MIAMI, JULY 6 -- It was a textbook example of Miami's ragged race relations: A fistfight between a shopkeeper and a customer over a pair of pants led to a confrontation Thursday between Miami police and more than 100 protesters outside the store.

The incident, a dispute between a Cuban merchant and his Haitian customer, blew up and laid bare a deeper rage. City officials felt compelled to contain the protest with nightstick-wielding police in riot gear.

As black leaders here today called for a federal investigation of the violent arrest of 58 Haitian protesters, leaders from Miami's ethnic groups and the Roman Catholic church met to discuss easing the racial tension that runs as an undercurrent through everyday life in South Florida.

"An exchange by a merchant of one race with a customer of another race should not have escalated into this kind of community reaction," said Lloyd Majors, assistant director of the Community Relations Board of Dade County, an organization charged with calming racial tensions among Miami's diverse ethnic groups.

"Underlying this situation is a longstanding anger toward the system for appointing the Cubans as the favorite immigrant," Majors continued. "While the Haitians are interdicted on the high seas, the Cubans are welcomed."

Miami's Haitian-American community, which numbers about 70,000, has grown increasingly militant over what its leaders consider abusive and discriminatory policies toward Haitian refugees. In April, a recommendation by federal Food and Drug Administration officials that because of a high incidence of AIDS Haitians be barred from donating blood prompted angry demonstrations by Haitian Americans here and elsewhere.

Miami's Haitians also staged demonstrations at the Immigration and Naturalization Service's detention center, where abuses against Haitian refugees were reported last spring by the Miami Herald. The majority of the detainees at the center are Haitians who entered the country illegally. Cuban refugees, who, like the Haitians, usually arrive by boat, are almost always granted political asylum and quickly released into the Cuban community.

"If they want a scapegoat, it is the Haitian," said Gerald Jean-Juste, director of the Haitian Refugee Center. "The Coast Guard interdicts only Haitians and only black refugees. We are the easy prey."

Thursday's confrontation had its roots in the visit of South African black leader Nelson Mandela last week. Miami was the only city of the eight Mandela visited to withhold an official welcome. Several Cuban-American city officials, including Mayor Xavier Suarez, denounced Mandela because of his statements supporting Cuban President Fidel Castro.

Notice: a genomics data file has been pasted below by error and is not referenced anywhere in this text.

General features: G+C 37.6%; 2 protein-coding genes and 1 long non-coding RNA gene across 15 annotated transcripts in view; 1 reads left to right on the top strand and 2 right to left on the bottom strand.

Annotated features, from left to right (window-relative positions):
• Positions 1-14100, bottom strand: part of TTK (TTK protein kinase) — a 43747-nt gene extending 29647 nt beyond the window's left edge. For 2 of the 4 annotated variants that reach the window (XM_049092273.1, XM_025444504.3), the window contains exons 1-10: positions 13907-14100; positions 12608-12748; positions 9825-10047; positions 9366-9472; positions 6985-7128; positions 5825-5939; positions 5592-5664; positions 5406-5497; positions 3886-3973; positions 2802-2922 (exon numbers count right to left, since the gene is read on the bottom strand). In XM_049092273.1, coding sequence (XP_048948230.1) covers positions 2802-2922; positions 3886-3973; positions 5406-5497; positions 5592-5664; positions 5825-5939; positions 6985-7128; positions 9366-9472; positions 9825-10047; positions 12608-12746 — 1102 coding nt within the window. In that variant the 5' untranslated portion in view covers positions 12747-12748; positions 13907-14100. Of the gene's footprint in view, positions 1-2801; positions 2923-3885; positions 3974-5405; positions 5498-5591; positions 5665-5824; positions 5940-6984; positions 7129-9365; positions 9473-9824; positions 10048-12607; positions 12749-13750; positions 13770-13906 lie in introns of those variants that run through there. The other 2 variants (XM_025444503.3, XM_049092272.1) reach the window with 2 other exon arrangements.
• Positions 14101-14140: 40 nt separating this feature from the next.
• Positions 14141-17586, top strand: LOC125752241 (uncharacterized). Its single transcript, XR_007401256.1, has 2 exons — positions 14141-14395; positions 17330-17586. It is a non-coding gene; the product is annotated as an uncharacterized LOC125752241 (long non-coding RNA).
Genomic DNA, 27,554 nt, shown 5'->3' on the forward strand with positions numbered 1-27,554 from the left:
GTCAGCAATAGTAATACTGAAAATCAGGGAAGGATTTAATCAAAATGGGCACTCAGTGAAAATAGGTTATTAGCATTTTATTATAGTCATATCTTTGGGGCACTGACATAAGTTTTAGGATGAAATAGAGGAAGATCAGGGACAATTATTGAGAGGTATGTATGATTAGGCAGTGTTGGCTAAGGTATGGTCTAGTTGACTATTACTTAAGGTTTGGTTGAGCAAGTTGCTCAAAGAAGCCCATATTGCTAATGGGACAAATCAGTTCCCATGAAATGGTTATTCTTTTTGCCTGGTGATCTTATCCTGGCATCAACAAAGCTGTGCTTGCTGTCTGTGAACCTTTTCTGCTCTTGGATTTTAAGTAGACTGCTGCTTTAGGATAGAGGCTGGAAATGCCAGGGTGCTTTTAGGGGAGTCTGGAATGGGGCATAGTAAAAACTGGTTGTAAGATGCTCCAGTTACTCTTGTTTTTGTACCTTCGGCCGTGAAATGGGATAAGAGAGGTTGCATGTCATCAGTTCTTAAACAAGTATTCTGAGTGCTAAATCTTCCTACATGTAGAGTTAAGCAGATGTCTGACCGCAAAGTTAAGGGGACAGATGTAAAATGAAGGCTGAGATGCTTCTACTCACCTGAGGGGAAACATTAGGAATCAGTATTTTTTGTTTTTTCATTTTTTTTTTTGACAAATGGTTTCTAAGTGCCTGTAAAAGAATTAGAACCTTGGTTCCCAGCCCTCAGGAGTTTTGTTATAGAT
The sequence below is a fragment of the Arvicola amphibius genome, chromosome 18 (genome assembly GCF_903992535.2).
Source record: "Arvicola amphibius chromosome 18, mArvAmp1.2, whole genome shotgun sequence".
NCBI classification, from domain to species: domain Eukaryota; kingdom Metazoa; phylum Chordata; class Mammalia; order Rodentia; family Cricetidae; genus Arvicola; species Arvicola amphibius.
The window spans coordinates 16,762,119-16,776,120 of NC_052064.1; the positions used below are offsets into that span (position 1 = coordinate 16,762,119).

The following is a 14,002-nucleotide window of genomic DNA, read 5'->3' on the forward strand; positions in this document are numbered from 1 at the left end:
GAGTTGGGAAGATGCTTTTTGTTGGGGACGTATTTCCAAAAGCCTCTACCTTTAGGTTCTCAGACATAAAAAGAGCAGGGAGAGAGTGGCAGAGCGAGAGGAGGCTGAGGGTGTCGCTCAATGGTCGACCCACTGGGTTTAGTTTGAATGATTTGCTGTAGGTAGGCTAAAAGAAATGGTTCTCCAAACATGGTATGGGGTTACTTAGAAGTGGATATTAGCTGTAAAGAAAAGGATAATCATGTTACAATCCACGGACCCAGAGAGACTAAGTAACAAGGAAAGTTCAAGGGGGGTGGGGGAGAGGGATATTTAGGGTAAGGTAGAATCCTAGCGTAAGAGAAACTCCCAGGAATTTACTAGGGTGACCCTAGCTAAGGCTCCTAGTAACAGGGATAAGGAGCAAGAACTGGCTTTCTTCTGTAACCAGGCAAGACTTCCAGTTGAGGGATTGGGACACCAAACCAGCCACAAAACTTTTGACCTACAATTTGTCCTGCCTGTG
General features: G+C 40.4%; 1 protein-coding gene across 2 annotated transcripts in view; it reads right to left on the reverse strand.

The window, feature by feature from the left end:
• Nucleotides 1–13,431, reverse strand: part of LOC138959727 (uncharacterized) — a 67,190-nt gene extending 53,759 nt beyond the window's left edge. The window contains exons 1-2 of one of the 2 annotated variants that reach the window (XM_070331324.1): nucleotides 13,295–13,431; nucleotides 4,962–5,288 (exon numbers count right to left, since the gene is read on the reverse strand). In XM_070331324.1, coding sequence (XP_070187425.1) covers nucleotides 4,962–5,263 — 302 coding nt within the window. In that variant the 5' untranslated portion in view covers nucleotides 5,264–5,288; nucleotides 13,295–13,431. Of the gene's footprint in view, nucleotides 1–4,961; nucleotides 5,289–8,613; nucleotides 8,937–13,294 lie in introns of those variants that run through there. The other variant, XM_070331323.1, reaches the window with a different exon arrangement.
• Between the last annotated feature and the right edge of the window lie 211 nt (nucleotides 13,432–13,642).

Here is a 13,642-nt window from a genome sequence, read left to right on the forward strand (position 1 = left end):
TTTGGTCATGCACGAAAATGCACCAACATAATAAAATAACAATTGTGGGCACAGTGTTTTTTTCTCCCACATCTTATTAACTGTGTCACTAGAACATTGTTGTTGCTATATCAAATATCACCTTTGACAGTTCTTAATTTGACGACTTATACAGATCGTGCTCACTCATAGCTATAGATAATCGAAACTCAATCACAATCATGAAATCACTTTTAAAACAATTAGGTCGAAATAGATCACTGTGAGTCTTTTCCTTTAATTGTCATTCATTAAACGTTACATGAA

This snub to Mandela outraged blacks, many of whom regard Mandela as a heroic figure in the struggle for civil rights. For several days before he arrived, the dispute between Cuban and black leaders played out in the media, reopening old wounds.

When Mandela arrived June 28, Cuban demonstrators, carrying anti-Mandela signs, protested outside the hall where he spoke.

The next day, a Haitian named Abner Alezi went to pick up a pair of trousers he ordered altered at the Rapid Transit Factory Outlet, a clothing store in northeast Miami. The pants were not ready and Alezi argued with the store owner, Luis Reyes, and his 16-year-old son.

Police said they were not sure who threw the first punch. But word of the confrontation spread rapidly through Little Haiti after a Creole-language radio commentator urged members of the Haitian community to stand up for their fellow countryman.

Within minutes, a crowd that reached 200 began gathering in the parking lot outside the store. Miami police arrived a short time later. The demonstration ended peacefully and, to appease the crowd, police released three demonstrators who had been arrested.

Last Saturday, urged on again by disk jockeys, a crowd of 1,000 protesters gathered at the store, trapping the owner inside for six hours. But the ending again was peaceful.

Over the weekend, Cuban radio stations began a campaign of their own, criticizing city officials for not standing up to the Haitian crowd outside the Cuban-owned store.

By Monday, one of Miami's Cuban-American city commissioners, Miriam Alonso, sent a memo to city manager Cesar Odio, asking him to explain the police department's lack of "firm control."

When the store attempted to reopen Thursday, a crowd began to gather and police in riot gear, 160 strong, moved in quickly. City officials today defended their action, saying they had exercised great restraint for six days.

Of those arrested, 32 of the Haitian demonstrators were transported to the INS detention center to determine if they were in the U.S. illegally. All but seven were released today. The seven, who lacked proper legal papers, face possible deportation.